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Contesting Bankruptcy Fraud from Holiday Shoppers

 Posted on December 23,2019 in Bankruptcy

Contesting Bankruptcy Fraud from Holiday ShoppersThe average U.S. consumer takes on more than $1,000 in debt each December – much of it related to holiday shopping and put on credit cards. When it comes time to repay those debts, some consumers struggle to keep up with minimum payments and eventually default on their debts. Debtors who qualify for bankruptcy can put unsecured creditors such as credit card companies in a difficult position because the debtor may be able to discharge all or part of their credit card debt at the end of the bankruptcy. Creditors can stop or limit the bankruptcy process if they can show that the debtor is trying to commit fraud.

Amassing Debt

One way that bankruptcy fraud can occur is when the filer takes on debt that they never intended to repay. For instance, a debtor who intends to file for bankruptcy may use a credit card to purchase gifts for the holidays because they believe that they can discharge the debt later. The credit card company may suspect the debtor’s intention and can file a claim of fraud with the bankruptcy court. If the claim is proven, the court may order that the fraudulent debt is ineligible for discharge or dismiss the case.

Presumption of Fraud

It can be difficult for a creditor to prove that the debtor is committing bankruptcy fraud by including debts that they did not intend to repay. Unless the debtor confesses their intentions, the creditor will rely on circumstantial evidence from which the court can reasonably conclude that the debtor intended to commit fraud. For instance, there may be records of the debtor inquiring about bankruptcy or meeting with an attorney before taking on the debt. U.S. bankruptcy law presumes that some financial transactions by a bankruptcy filer are fraudulent and ineligible for discharge, including:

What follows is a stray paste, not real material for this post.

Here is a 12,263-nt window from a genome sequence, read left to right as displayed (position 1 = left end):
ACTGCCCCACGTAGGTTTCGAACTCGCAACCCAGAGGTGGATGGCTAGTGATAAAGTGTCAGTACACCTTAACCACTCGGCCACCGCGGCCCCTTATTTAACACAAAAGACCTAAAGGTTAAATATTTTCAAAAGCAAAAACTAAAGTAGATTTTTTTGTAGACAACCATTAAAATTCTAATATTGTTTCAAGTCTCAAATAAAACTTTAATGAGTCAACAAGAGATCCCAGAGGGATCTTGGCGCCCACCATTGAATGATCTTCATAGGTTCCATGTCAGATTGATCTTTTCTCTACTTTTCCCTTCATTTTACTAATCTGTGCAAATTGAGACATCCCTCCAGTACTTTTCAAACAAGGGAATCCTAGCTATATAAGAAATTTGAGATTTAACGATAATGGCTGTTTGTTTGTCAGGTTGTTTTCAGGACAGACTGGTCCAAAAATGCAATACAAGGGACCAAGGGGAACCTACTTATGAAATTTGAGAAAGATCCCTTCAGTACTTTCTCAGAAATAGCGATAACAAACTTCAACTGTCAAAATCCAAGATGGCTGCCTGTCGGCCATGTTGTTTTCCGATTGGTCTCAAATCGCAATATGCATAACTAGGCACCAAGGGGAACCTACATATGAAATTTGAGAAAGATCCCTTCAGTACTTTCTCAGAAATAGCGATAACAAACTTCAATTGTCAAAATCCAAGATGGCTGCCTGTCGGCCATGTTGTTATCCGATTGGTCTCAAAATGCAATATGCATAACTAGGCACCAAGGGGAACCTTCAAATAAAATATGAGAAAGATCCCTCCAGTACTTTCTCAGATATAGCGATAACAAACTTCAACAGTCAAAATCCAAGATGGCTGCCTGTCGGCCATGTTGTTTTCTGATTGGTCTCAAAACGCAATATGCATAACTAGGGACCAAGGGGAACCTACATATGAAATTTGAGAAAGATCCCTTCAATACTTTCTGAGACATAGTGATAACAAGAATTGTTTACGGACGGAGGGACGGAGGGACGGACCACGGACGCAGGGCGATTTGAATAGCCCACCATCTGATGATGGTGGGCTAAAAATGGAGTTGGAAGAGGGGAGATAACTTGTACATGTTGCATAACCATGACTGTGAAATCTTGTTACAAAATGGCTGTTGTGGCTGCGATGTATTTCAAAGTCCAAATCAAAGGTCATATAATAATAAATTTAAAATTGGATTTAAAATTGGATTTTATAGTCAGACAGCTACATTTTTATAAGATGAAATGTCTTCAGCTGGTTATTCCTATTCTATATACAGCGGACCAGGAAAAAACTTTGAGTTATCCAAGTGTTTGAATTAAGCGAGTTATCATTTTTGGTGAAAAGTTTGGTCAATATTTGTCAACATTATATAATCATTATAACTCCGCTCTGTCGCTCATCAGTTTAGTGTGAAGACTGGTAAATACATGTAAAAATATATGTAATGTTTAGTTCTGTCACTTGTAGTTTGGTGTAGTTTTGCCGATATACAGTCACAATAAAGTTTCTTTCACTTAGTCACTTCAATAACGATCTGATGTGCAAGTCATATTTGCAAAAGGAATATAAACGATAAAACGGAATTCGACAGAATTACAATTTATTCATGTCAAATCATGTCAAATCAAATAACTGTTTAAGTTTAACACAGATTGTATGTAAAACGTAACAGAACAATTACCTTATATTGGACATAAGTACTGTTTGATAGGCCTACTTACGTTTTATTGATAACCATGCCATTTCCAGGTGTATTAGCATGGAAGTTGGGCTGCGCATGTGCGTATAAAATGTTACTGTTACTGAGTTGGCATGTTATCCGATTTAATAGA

• Credit cards purchases totaling more than $725 that were spent on luxury items and services within 90 days of filing for bankruptcy
  • Cash advances of more than $1,000 on credit cards that were made within 70 days of filing for bankruptcy

In these situations, the bankruptcy filer must prove that they intended to repay the debts.

Contact a Chicago Creditor’s Rights Lawyer

A lawyer should be one of the first people you talk to when an outstanding debtor decides to file for bankruptcy. An Illinois creditor's rights attorney at Dimand Walinski Law Offices, P.C., can assess the case and determine whether you may be able to stop the bankruptcy. Schedule a consultation by calling 312-704-0771.


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